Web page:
Michael Bay’s newest offers nothing new
Michael Bay seems to have gone back to his roots of making California-centric crime films. This is a welcome respite from the slog of Transformers films, yet one wonders if Bay’s cinematic style is a thing of the past.
Ambulance (2022) is a remake of the Danish film of the same name. Our protagonist is William Sharp (Yahya Abdul Mateen II) a veteran and Los Angeles resident who is pulled into one last bank robbery by his criminal brother Danny (Jake Gyllenhaal). As with all “last jobs,” the heist goes wrong and Danny and William messily make their escape on an ambulance with a wounded cop (Jackson White) and EMT (Eiza Gonzalez) as hostages.
Bay’s last film was also a team-up heist film 6 Underground (2019), for Netflix, however, that film kept a tongue-in-cheek style thanks to leading man Ryan Reynolds that helped overlook the more ridiculous aspects in the story. Ambulance is a much more self-serious film with only Gyllenhaal in maniacal moments providing humor. This might have worked tonally for Bay in delivering a gritty crime thriller, but due to stylistic and structural choices, it simply bogs it all down.
Bay has not been able to shake off his editing and camera styles. His Transformers films suffered heavily from his incessant quick cuts and hand-held shaky cam. The same is applied to Ambulance, to the point that the chase scenes and action are dizzying and disorienting rather than gripping. There are also several uncomfortable close-ups that feel less moody and more like the director of photography fell asleep on his zoom button. Bay has not learned his lesson of trimming down unnecessary fat either; Ambulance is two hours and fifteen minutes long. While this long runtime could have been dedicated to building up characters and allowing the film to breathe, Bay simply stretches out his premise of “long chase sequence.” The result is a lack of general tension or thrill and an increased frequency in checking your watch.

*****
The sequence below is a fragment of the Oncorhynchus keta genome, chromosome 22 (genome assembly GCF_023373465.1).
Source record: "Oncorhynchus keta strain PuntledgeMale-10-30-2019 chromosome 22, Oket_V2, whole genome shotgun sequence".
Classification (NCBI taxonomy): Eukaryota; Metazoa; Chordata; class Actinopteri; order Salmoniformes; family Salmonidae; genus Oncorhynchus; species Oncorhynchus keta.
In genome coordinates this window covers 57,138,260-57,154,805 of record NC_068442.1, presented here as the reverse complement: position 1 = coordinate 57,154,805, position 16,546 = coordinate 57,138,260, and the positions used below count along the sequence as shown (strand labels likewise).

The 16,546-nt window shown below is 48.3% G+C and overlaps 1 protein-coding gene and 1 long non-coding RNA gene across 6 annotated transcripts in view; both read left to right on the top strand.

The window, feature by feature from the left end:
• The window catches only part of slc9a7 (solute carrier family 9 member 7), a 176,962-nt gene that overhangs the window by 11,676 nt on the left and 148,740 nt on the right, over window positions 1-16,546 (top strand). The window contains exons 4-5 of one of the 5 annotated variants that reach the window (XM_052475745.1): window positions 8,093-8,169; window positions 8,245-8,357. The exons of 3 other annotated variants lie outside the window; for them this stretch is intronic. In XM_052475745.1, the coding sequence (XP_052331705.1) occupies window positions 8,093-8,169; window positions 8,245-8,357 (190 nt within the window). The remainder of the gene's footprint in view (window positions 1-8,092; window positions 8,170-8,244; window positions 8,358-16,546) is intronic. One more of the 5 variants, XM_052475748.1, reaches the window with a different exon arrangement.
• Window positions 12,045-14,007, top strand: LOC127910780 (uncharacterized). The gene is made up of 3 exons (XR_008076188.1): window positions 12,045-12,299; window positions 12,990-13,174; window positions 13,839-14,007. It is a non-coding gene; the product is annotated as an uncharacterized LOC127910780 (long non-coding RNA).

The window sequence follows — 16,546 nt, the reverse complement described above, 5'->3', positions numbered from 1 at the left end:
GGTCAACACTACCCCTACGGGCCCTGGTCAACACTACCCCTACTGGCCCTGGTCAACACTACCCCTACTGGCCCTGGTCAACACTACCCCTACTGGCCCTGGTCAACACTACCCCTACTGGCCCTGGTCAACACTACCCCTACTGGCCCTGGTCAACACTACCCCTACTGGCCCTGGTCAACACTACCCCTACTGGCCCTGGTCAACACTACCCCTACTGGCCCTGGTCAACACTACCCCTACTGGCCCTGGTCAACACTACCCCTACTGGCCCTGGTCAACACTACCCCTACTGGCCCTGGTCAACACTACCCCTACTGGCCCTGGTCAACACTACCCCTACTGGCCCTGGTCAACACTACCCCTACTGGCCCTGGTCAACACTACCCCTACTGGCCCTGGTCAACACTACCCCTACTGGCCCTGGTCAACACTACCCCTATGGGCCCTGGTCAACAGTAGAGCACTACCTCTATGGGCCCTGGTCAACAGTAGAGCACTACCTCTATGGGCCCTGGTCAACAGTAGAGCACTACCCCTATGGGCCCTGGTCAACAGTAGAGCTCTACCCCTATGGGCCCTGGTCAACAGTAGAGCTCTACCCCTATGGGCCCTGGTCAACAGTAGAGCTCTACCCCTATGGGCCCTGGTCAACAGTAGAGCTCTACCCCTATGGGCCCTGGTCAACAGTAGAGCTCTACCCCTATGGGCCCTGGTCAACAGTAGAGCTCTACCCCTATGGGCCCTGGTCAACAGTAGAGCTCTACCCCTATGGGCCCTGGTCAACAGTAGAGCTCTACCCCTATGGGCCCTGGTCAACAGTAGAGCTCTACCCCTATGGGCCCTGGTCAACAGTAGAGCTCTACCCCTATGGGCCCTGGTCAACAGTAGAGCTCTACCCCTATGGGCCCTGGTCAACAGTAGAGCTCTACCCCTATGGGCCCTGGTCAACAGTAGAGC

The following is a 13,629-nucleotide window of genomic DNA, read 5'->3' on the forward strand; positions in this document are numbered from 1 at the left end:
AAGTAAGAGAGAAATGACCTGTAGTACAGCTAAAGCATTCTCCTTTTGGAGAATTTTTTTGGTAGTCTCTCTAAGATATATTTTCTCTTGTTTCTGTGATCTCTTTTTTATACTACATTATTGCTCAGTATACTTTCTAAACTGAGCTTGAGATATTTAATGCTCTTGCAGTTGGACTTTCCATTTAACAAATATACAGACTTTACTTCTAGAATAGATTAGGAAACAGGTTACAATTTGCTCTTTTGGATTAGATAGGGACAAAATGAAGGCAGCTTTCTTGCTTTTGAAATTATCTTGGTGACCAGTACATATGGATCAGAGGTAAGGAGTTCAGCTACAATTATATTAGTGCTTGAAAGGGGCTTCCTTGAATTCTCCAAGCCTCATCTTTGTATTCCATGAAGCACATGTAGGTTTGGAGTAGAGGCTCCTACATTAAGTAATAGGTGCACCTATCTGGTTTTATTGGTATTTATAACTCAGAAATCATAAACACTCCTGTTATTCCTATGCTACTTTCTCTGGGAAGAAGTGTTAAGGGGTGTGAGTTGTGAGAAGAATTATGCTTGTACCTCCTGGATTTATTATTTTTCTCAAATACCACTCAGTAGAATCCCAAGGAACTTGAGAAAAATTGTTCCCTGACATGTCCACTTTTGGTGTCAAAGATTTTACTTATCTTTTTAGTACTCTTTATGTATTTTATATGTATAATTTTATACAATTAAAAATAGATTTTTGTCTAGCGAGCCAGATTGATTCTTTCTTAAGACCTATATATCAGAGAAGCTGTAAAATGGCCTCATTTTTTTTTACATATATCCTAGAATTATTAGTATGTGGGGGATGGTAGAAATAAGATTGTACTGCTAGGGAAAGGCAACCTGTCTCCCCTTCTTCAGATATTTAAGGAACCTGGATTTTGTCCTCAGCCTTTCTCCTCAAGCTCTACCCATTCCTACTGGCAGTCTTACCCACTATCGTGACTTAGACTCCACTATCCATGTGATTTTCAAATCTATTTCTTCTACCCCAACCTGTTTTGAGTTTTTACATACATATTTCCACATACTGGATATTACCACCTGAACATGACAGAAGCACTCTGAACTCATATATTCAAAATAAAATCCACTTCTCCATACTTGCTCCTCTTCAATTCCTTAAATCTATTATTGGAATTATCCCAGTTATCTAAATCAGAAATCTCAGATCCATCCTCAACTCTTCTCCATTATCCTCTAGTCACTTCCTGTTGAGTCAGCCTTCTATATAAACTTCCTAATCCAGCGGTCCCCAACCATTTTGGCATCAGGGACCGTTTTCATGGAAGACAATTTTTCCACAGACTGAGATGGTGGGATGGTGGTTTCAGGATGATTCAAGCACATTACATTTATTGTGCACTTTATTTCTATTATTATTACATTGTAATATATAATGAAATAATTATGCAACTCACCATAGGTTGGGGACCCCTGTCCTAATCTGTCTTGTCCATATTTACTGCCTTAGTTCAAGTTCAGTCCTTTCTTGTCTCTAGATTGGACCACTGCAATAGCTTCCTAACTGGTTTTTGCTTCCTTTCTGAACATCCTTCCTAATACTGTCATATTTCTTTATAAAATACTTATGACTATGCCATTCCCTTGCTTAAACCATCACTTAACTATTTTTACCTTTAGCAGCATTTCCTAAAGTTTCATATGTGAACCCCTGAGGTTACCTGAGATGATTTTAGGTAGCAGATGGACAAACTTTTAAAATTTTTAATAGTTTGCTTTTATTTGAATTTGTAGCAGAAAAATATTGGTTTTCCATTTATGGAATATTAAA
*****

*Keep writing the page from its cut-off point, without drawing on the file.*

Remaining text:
The lack of proper character writing is nothing new in Bay films, thankfully he has a particularly adept cast in Ambulance. Abdul Mateen II gives his character a depth and seriousness that the film never deserved, and Gyllenhaal spins golden nuggets out of a flatly written villain. My biggest surprise was with Eiza Gonzalez’s EMT character, not because of her performance, but rather in the handling of a female character by Bay. Bay has long been maligned for his shameless objectification of women in his films, and thus to have Gonzalez, one of the most objectified actresses in recent years (Baby Driver (2017), Hobbs and Shaw (2019), Godzilla vs. Kong (2021)), be simply a complex hostage character was refreshing. I certainly hope Gonzalez, who’s always shown a capability to have more complicated characters, rides this role to more interesting pastures.
In the end, Ambulance is a static new entry in Michael Bay’s filmography. The American director isn’t evolving from either his strengths or weaknesses, and unfortunately with the overwrought premise of a bank robbery, his weaknesses shine brighter in Ambulance. The talented cast is able to spin some intrigue into the otherwise flat script, but in the end, Ambulance is too self-indulgent and stretched out to provide the type of action guilty pleasure that made Bay famous in the first place.